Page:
HGNC branches out into plant gene naming

Over the years HGNC has been approached several times with requests for help in naming genes in various species, including plant genes. While we always want to help, plants have been beyond the remit of our funding so we were limited to offering very general advice. However, the latest approach from the Oak Ridge National Laboratory (ORNL) in Tennessee asking for help naming genes in poplar trees also came with the offer of financial support. The timing couldn’t have been better for us as Susan was coming to the end of her existing funding and was looking for a new role.

So in March 2024 we started a collaboration with Dr Stanton Martin and his team in The Centre for Bioenergy Innovation (CBI) at ORNL to name genes in Populus trichocarpa. This tree model organism, also known as black cottonwood, western balsam-poplar or California poplar, is a member of the willow family and is economically important especially as a source of timber. The genome has been completely sequenced and is already on assembly version 4.1. Anyone trying to navigate a genome using only gene IDs as labels will understand why they are so keen to assign official gene symbols.

The first step is to review the nomenclature that has already been used for Populus trichocarpa genes, both in the literature and databases. This is helping us to understand things like how researchers have been describing poplar genes, what genes are of interest to the community, and which gene families have been studied in poplar.

The next step is to consult the user community and find out what they want from standardised gene naming. For example, does the case of the symbol matter, do they mind about punctuation in symbols? Currently a mixture of symbol styles are being used, e.g. EIN2.1, LIP1P-1, accD, rps11. If a gene has more than one symbol associated with it, how should we pick which one to “approve”? Should this be based on the information the symbol encapsulates, on which was published first, on which has been most used…?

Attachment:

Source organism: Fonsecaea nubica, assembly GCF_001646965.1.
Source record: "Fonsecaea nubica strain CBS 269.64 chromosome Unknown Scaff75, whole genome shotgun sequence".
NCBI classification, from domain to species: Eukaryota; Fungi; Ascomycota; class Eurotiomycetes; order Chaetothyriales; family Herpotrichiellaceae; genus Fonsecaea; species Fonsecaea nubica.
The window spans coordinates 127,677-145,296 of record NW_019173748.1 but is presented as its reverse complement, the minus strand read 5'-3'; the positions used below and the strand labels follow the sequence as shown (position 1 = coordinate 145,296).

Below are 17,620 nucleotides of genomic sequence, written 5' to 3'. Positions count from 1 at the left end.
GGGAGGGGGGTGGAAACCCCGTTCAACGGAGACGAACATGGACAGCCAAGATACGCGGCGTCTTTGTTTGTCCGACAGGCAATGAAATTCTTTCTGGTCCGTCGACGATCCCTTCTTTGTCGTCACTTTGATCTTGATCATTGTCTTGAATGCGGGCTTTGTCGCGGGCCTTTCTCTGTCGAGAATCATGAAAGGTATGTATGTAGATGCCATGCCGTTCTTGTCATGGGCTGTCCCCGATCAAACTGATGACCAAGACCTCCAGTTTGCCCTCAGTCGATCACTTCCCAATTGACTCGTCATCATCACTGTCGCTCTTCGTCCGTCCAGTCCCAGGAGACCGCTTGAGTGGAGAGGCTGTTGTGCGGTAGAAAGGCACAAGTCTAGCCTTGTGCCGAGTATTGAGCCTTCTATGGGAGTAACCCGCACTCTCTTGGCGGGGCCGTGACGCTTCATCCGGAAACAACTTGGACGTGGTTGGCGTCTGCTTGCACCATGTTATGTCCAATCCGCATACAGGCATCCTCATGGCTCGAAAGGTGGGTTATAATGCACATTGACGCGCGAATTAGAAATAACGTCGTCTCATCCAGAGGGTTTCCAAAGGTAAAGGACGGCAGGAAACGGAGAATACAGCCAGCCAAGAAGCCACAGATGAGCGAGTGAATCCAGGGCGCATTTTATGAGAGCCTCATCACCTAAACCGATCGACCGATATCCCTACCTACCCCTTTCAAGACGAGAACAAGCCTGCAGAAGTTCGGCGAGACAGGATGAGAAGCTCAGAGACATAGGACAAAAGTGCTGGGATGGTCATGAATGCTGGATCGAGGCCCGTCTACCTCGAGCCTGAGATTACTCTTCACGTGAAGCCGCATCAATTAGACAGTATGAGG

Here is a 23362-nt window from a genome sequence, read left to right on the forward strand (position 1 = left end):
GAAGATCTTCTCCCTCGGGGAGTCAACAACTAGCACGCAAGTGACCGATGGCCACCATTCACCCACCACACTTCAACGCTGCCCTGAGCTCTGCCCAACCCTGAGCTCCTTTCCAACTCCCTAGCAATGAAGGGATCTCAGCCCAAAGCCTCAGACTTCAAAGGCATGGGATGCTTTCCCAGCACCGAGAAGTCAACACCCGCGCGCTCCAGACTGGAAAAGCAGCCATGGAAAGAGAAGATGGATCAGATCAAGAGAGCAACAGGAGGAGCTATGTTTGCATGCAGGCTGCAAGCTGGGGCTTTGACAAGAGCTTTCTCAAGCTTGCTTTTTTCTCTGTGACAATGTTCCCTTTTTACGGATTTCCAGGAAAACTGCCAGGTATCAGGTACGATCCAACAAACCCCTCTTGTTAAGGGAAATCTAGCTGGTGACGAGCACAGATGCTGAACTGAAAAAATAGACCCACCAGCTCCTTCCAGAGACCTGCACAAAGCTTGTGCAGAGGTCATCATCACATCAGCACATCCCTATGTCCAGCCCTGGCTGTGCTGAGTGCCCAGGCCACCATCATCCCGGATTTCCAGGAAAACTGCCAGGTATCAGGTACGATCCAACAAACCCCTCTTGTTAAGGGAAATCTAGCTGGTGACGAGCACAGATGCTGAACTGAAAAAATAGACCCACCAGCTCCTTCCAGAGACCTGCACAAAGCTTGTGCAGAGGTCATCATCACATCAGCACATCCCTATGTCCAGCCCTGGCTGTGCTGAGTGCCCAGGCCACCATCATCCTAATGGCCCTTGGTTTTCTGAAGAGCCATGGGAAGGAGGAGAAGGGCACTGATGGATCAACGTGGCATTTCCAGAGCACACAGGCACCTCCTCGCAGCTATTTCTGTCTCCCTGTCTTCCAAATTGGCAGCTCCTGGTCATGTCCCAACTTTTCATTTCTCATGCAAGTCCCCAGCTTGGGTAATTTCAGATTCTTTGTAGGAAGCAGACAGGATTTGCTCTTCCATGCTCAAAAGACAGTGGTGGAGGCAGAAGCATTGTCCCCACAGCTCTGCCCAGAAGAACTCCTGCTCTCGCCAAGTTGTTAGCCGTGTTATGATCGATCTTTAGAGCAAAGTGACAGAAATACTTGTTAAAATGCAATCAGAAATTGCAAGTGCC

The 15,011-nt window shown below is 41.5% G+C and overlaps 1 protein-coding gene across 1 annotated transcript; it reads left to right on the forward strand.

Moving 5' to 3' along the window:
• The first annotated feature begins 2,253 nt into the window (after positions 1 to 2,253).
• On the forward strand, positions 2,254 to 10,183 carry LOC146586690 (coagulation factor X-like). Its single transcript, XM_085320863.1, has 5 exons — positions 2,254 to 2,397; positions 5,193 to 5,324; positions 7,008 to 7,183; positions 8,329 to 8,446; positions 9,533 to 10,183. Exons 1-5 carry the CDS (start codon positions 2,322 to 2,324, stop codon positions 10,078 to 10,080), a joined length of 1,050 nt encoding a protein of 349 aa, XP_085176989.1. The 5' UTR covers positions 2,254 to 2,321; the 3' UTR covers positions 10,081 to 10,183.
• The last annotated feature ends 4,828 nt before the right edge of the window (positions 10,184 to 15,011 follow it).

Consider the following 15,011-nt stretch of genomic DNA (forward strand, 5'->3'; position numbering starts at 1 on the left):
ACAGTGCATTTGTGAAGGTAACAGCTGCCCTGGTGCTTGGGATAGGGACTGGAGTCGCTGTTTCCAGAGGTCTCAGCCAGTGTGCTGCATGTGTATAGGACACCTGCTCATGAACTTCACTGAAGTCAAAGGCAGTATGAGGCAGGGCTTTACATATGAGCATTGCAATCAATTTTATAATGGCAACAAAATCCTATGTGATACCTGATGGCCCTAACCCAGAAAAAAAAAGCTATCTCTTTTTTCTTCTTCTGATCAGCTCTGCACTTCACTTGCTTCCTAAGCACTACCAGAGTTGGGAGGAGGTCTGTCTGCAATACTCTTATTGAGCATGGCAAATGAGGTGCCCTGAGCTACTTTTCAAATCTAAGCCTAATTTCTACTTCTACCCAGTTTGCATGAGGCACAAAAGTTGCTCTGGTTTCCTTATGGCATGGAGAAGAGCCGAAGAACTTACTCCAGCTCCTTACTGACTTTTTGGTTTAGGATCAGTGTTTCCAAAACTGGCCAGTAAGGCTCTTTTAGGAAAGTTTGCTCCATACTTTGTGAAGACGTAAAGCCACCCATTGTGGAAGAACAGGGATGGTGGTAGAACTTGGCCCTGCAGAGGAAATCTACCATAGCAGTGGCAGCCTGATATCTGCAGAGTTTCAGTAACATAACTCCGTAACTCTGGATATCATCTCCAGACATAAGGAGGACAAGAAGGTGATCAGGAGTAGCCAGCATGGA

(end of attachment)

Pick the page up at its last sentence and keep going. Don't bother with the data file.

To find out the answers to questions like these we have compiled a survey which we are sending to users - with help from our colleagues at ORNL who are aware of the wider user base. We will also attend the IUFRO Tree Biotech 2024 meeting in Annapolis this August, where we plan to talk with poplar researchers face to face, both to raise awareness of our efforts and ask for their help and advice.

Once we have feedback, we will then try to formulate some general naming guidelines for Populus trichocarpa, and start assigning gene symbols and names to an initial set of genes. This will also involve building a database and website for the poplar data, which will be based on our existing resources for human and vertebrate genes. So watch this space! If you, or any of your colleagues, have an interest in gene naming in trees, specific plant gene families or indeed in plants in general, please get in touch as we would love to hear from you.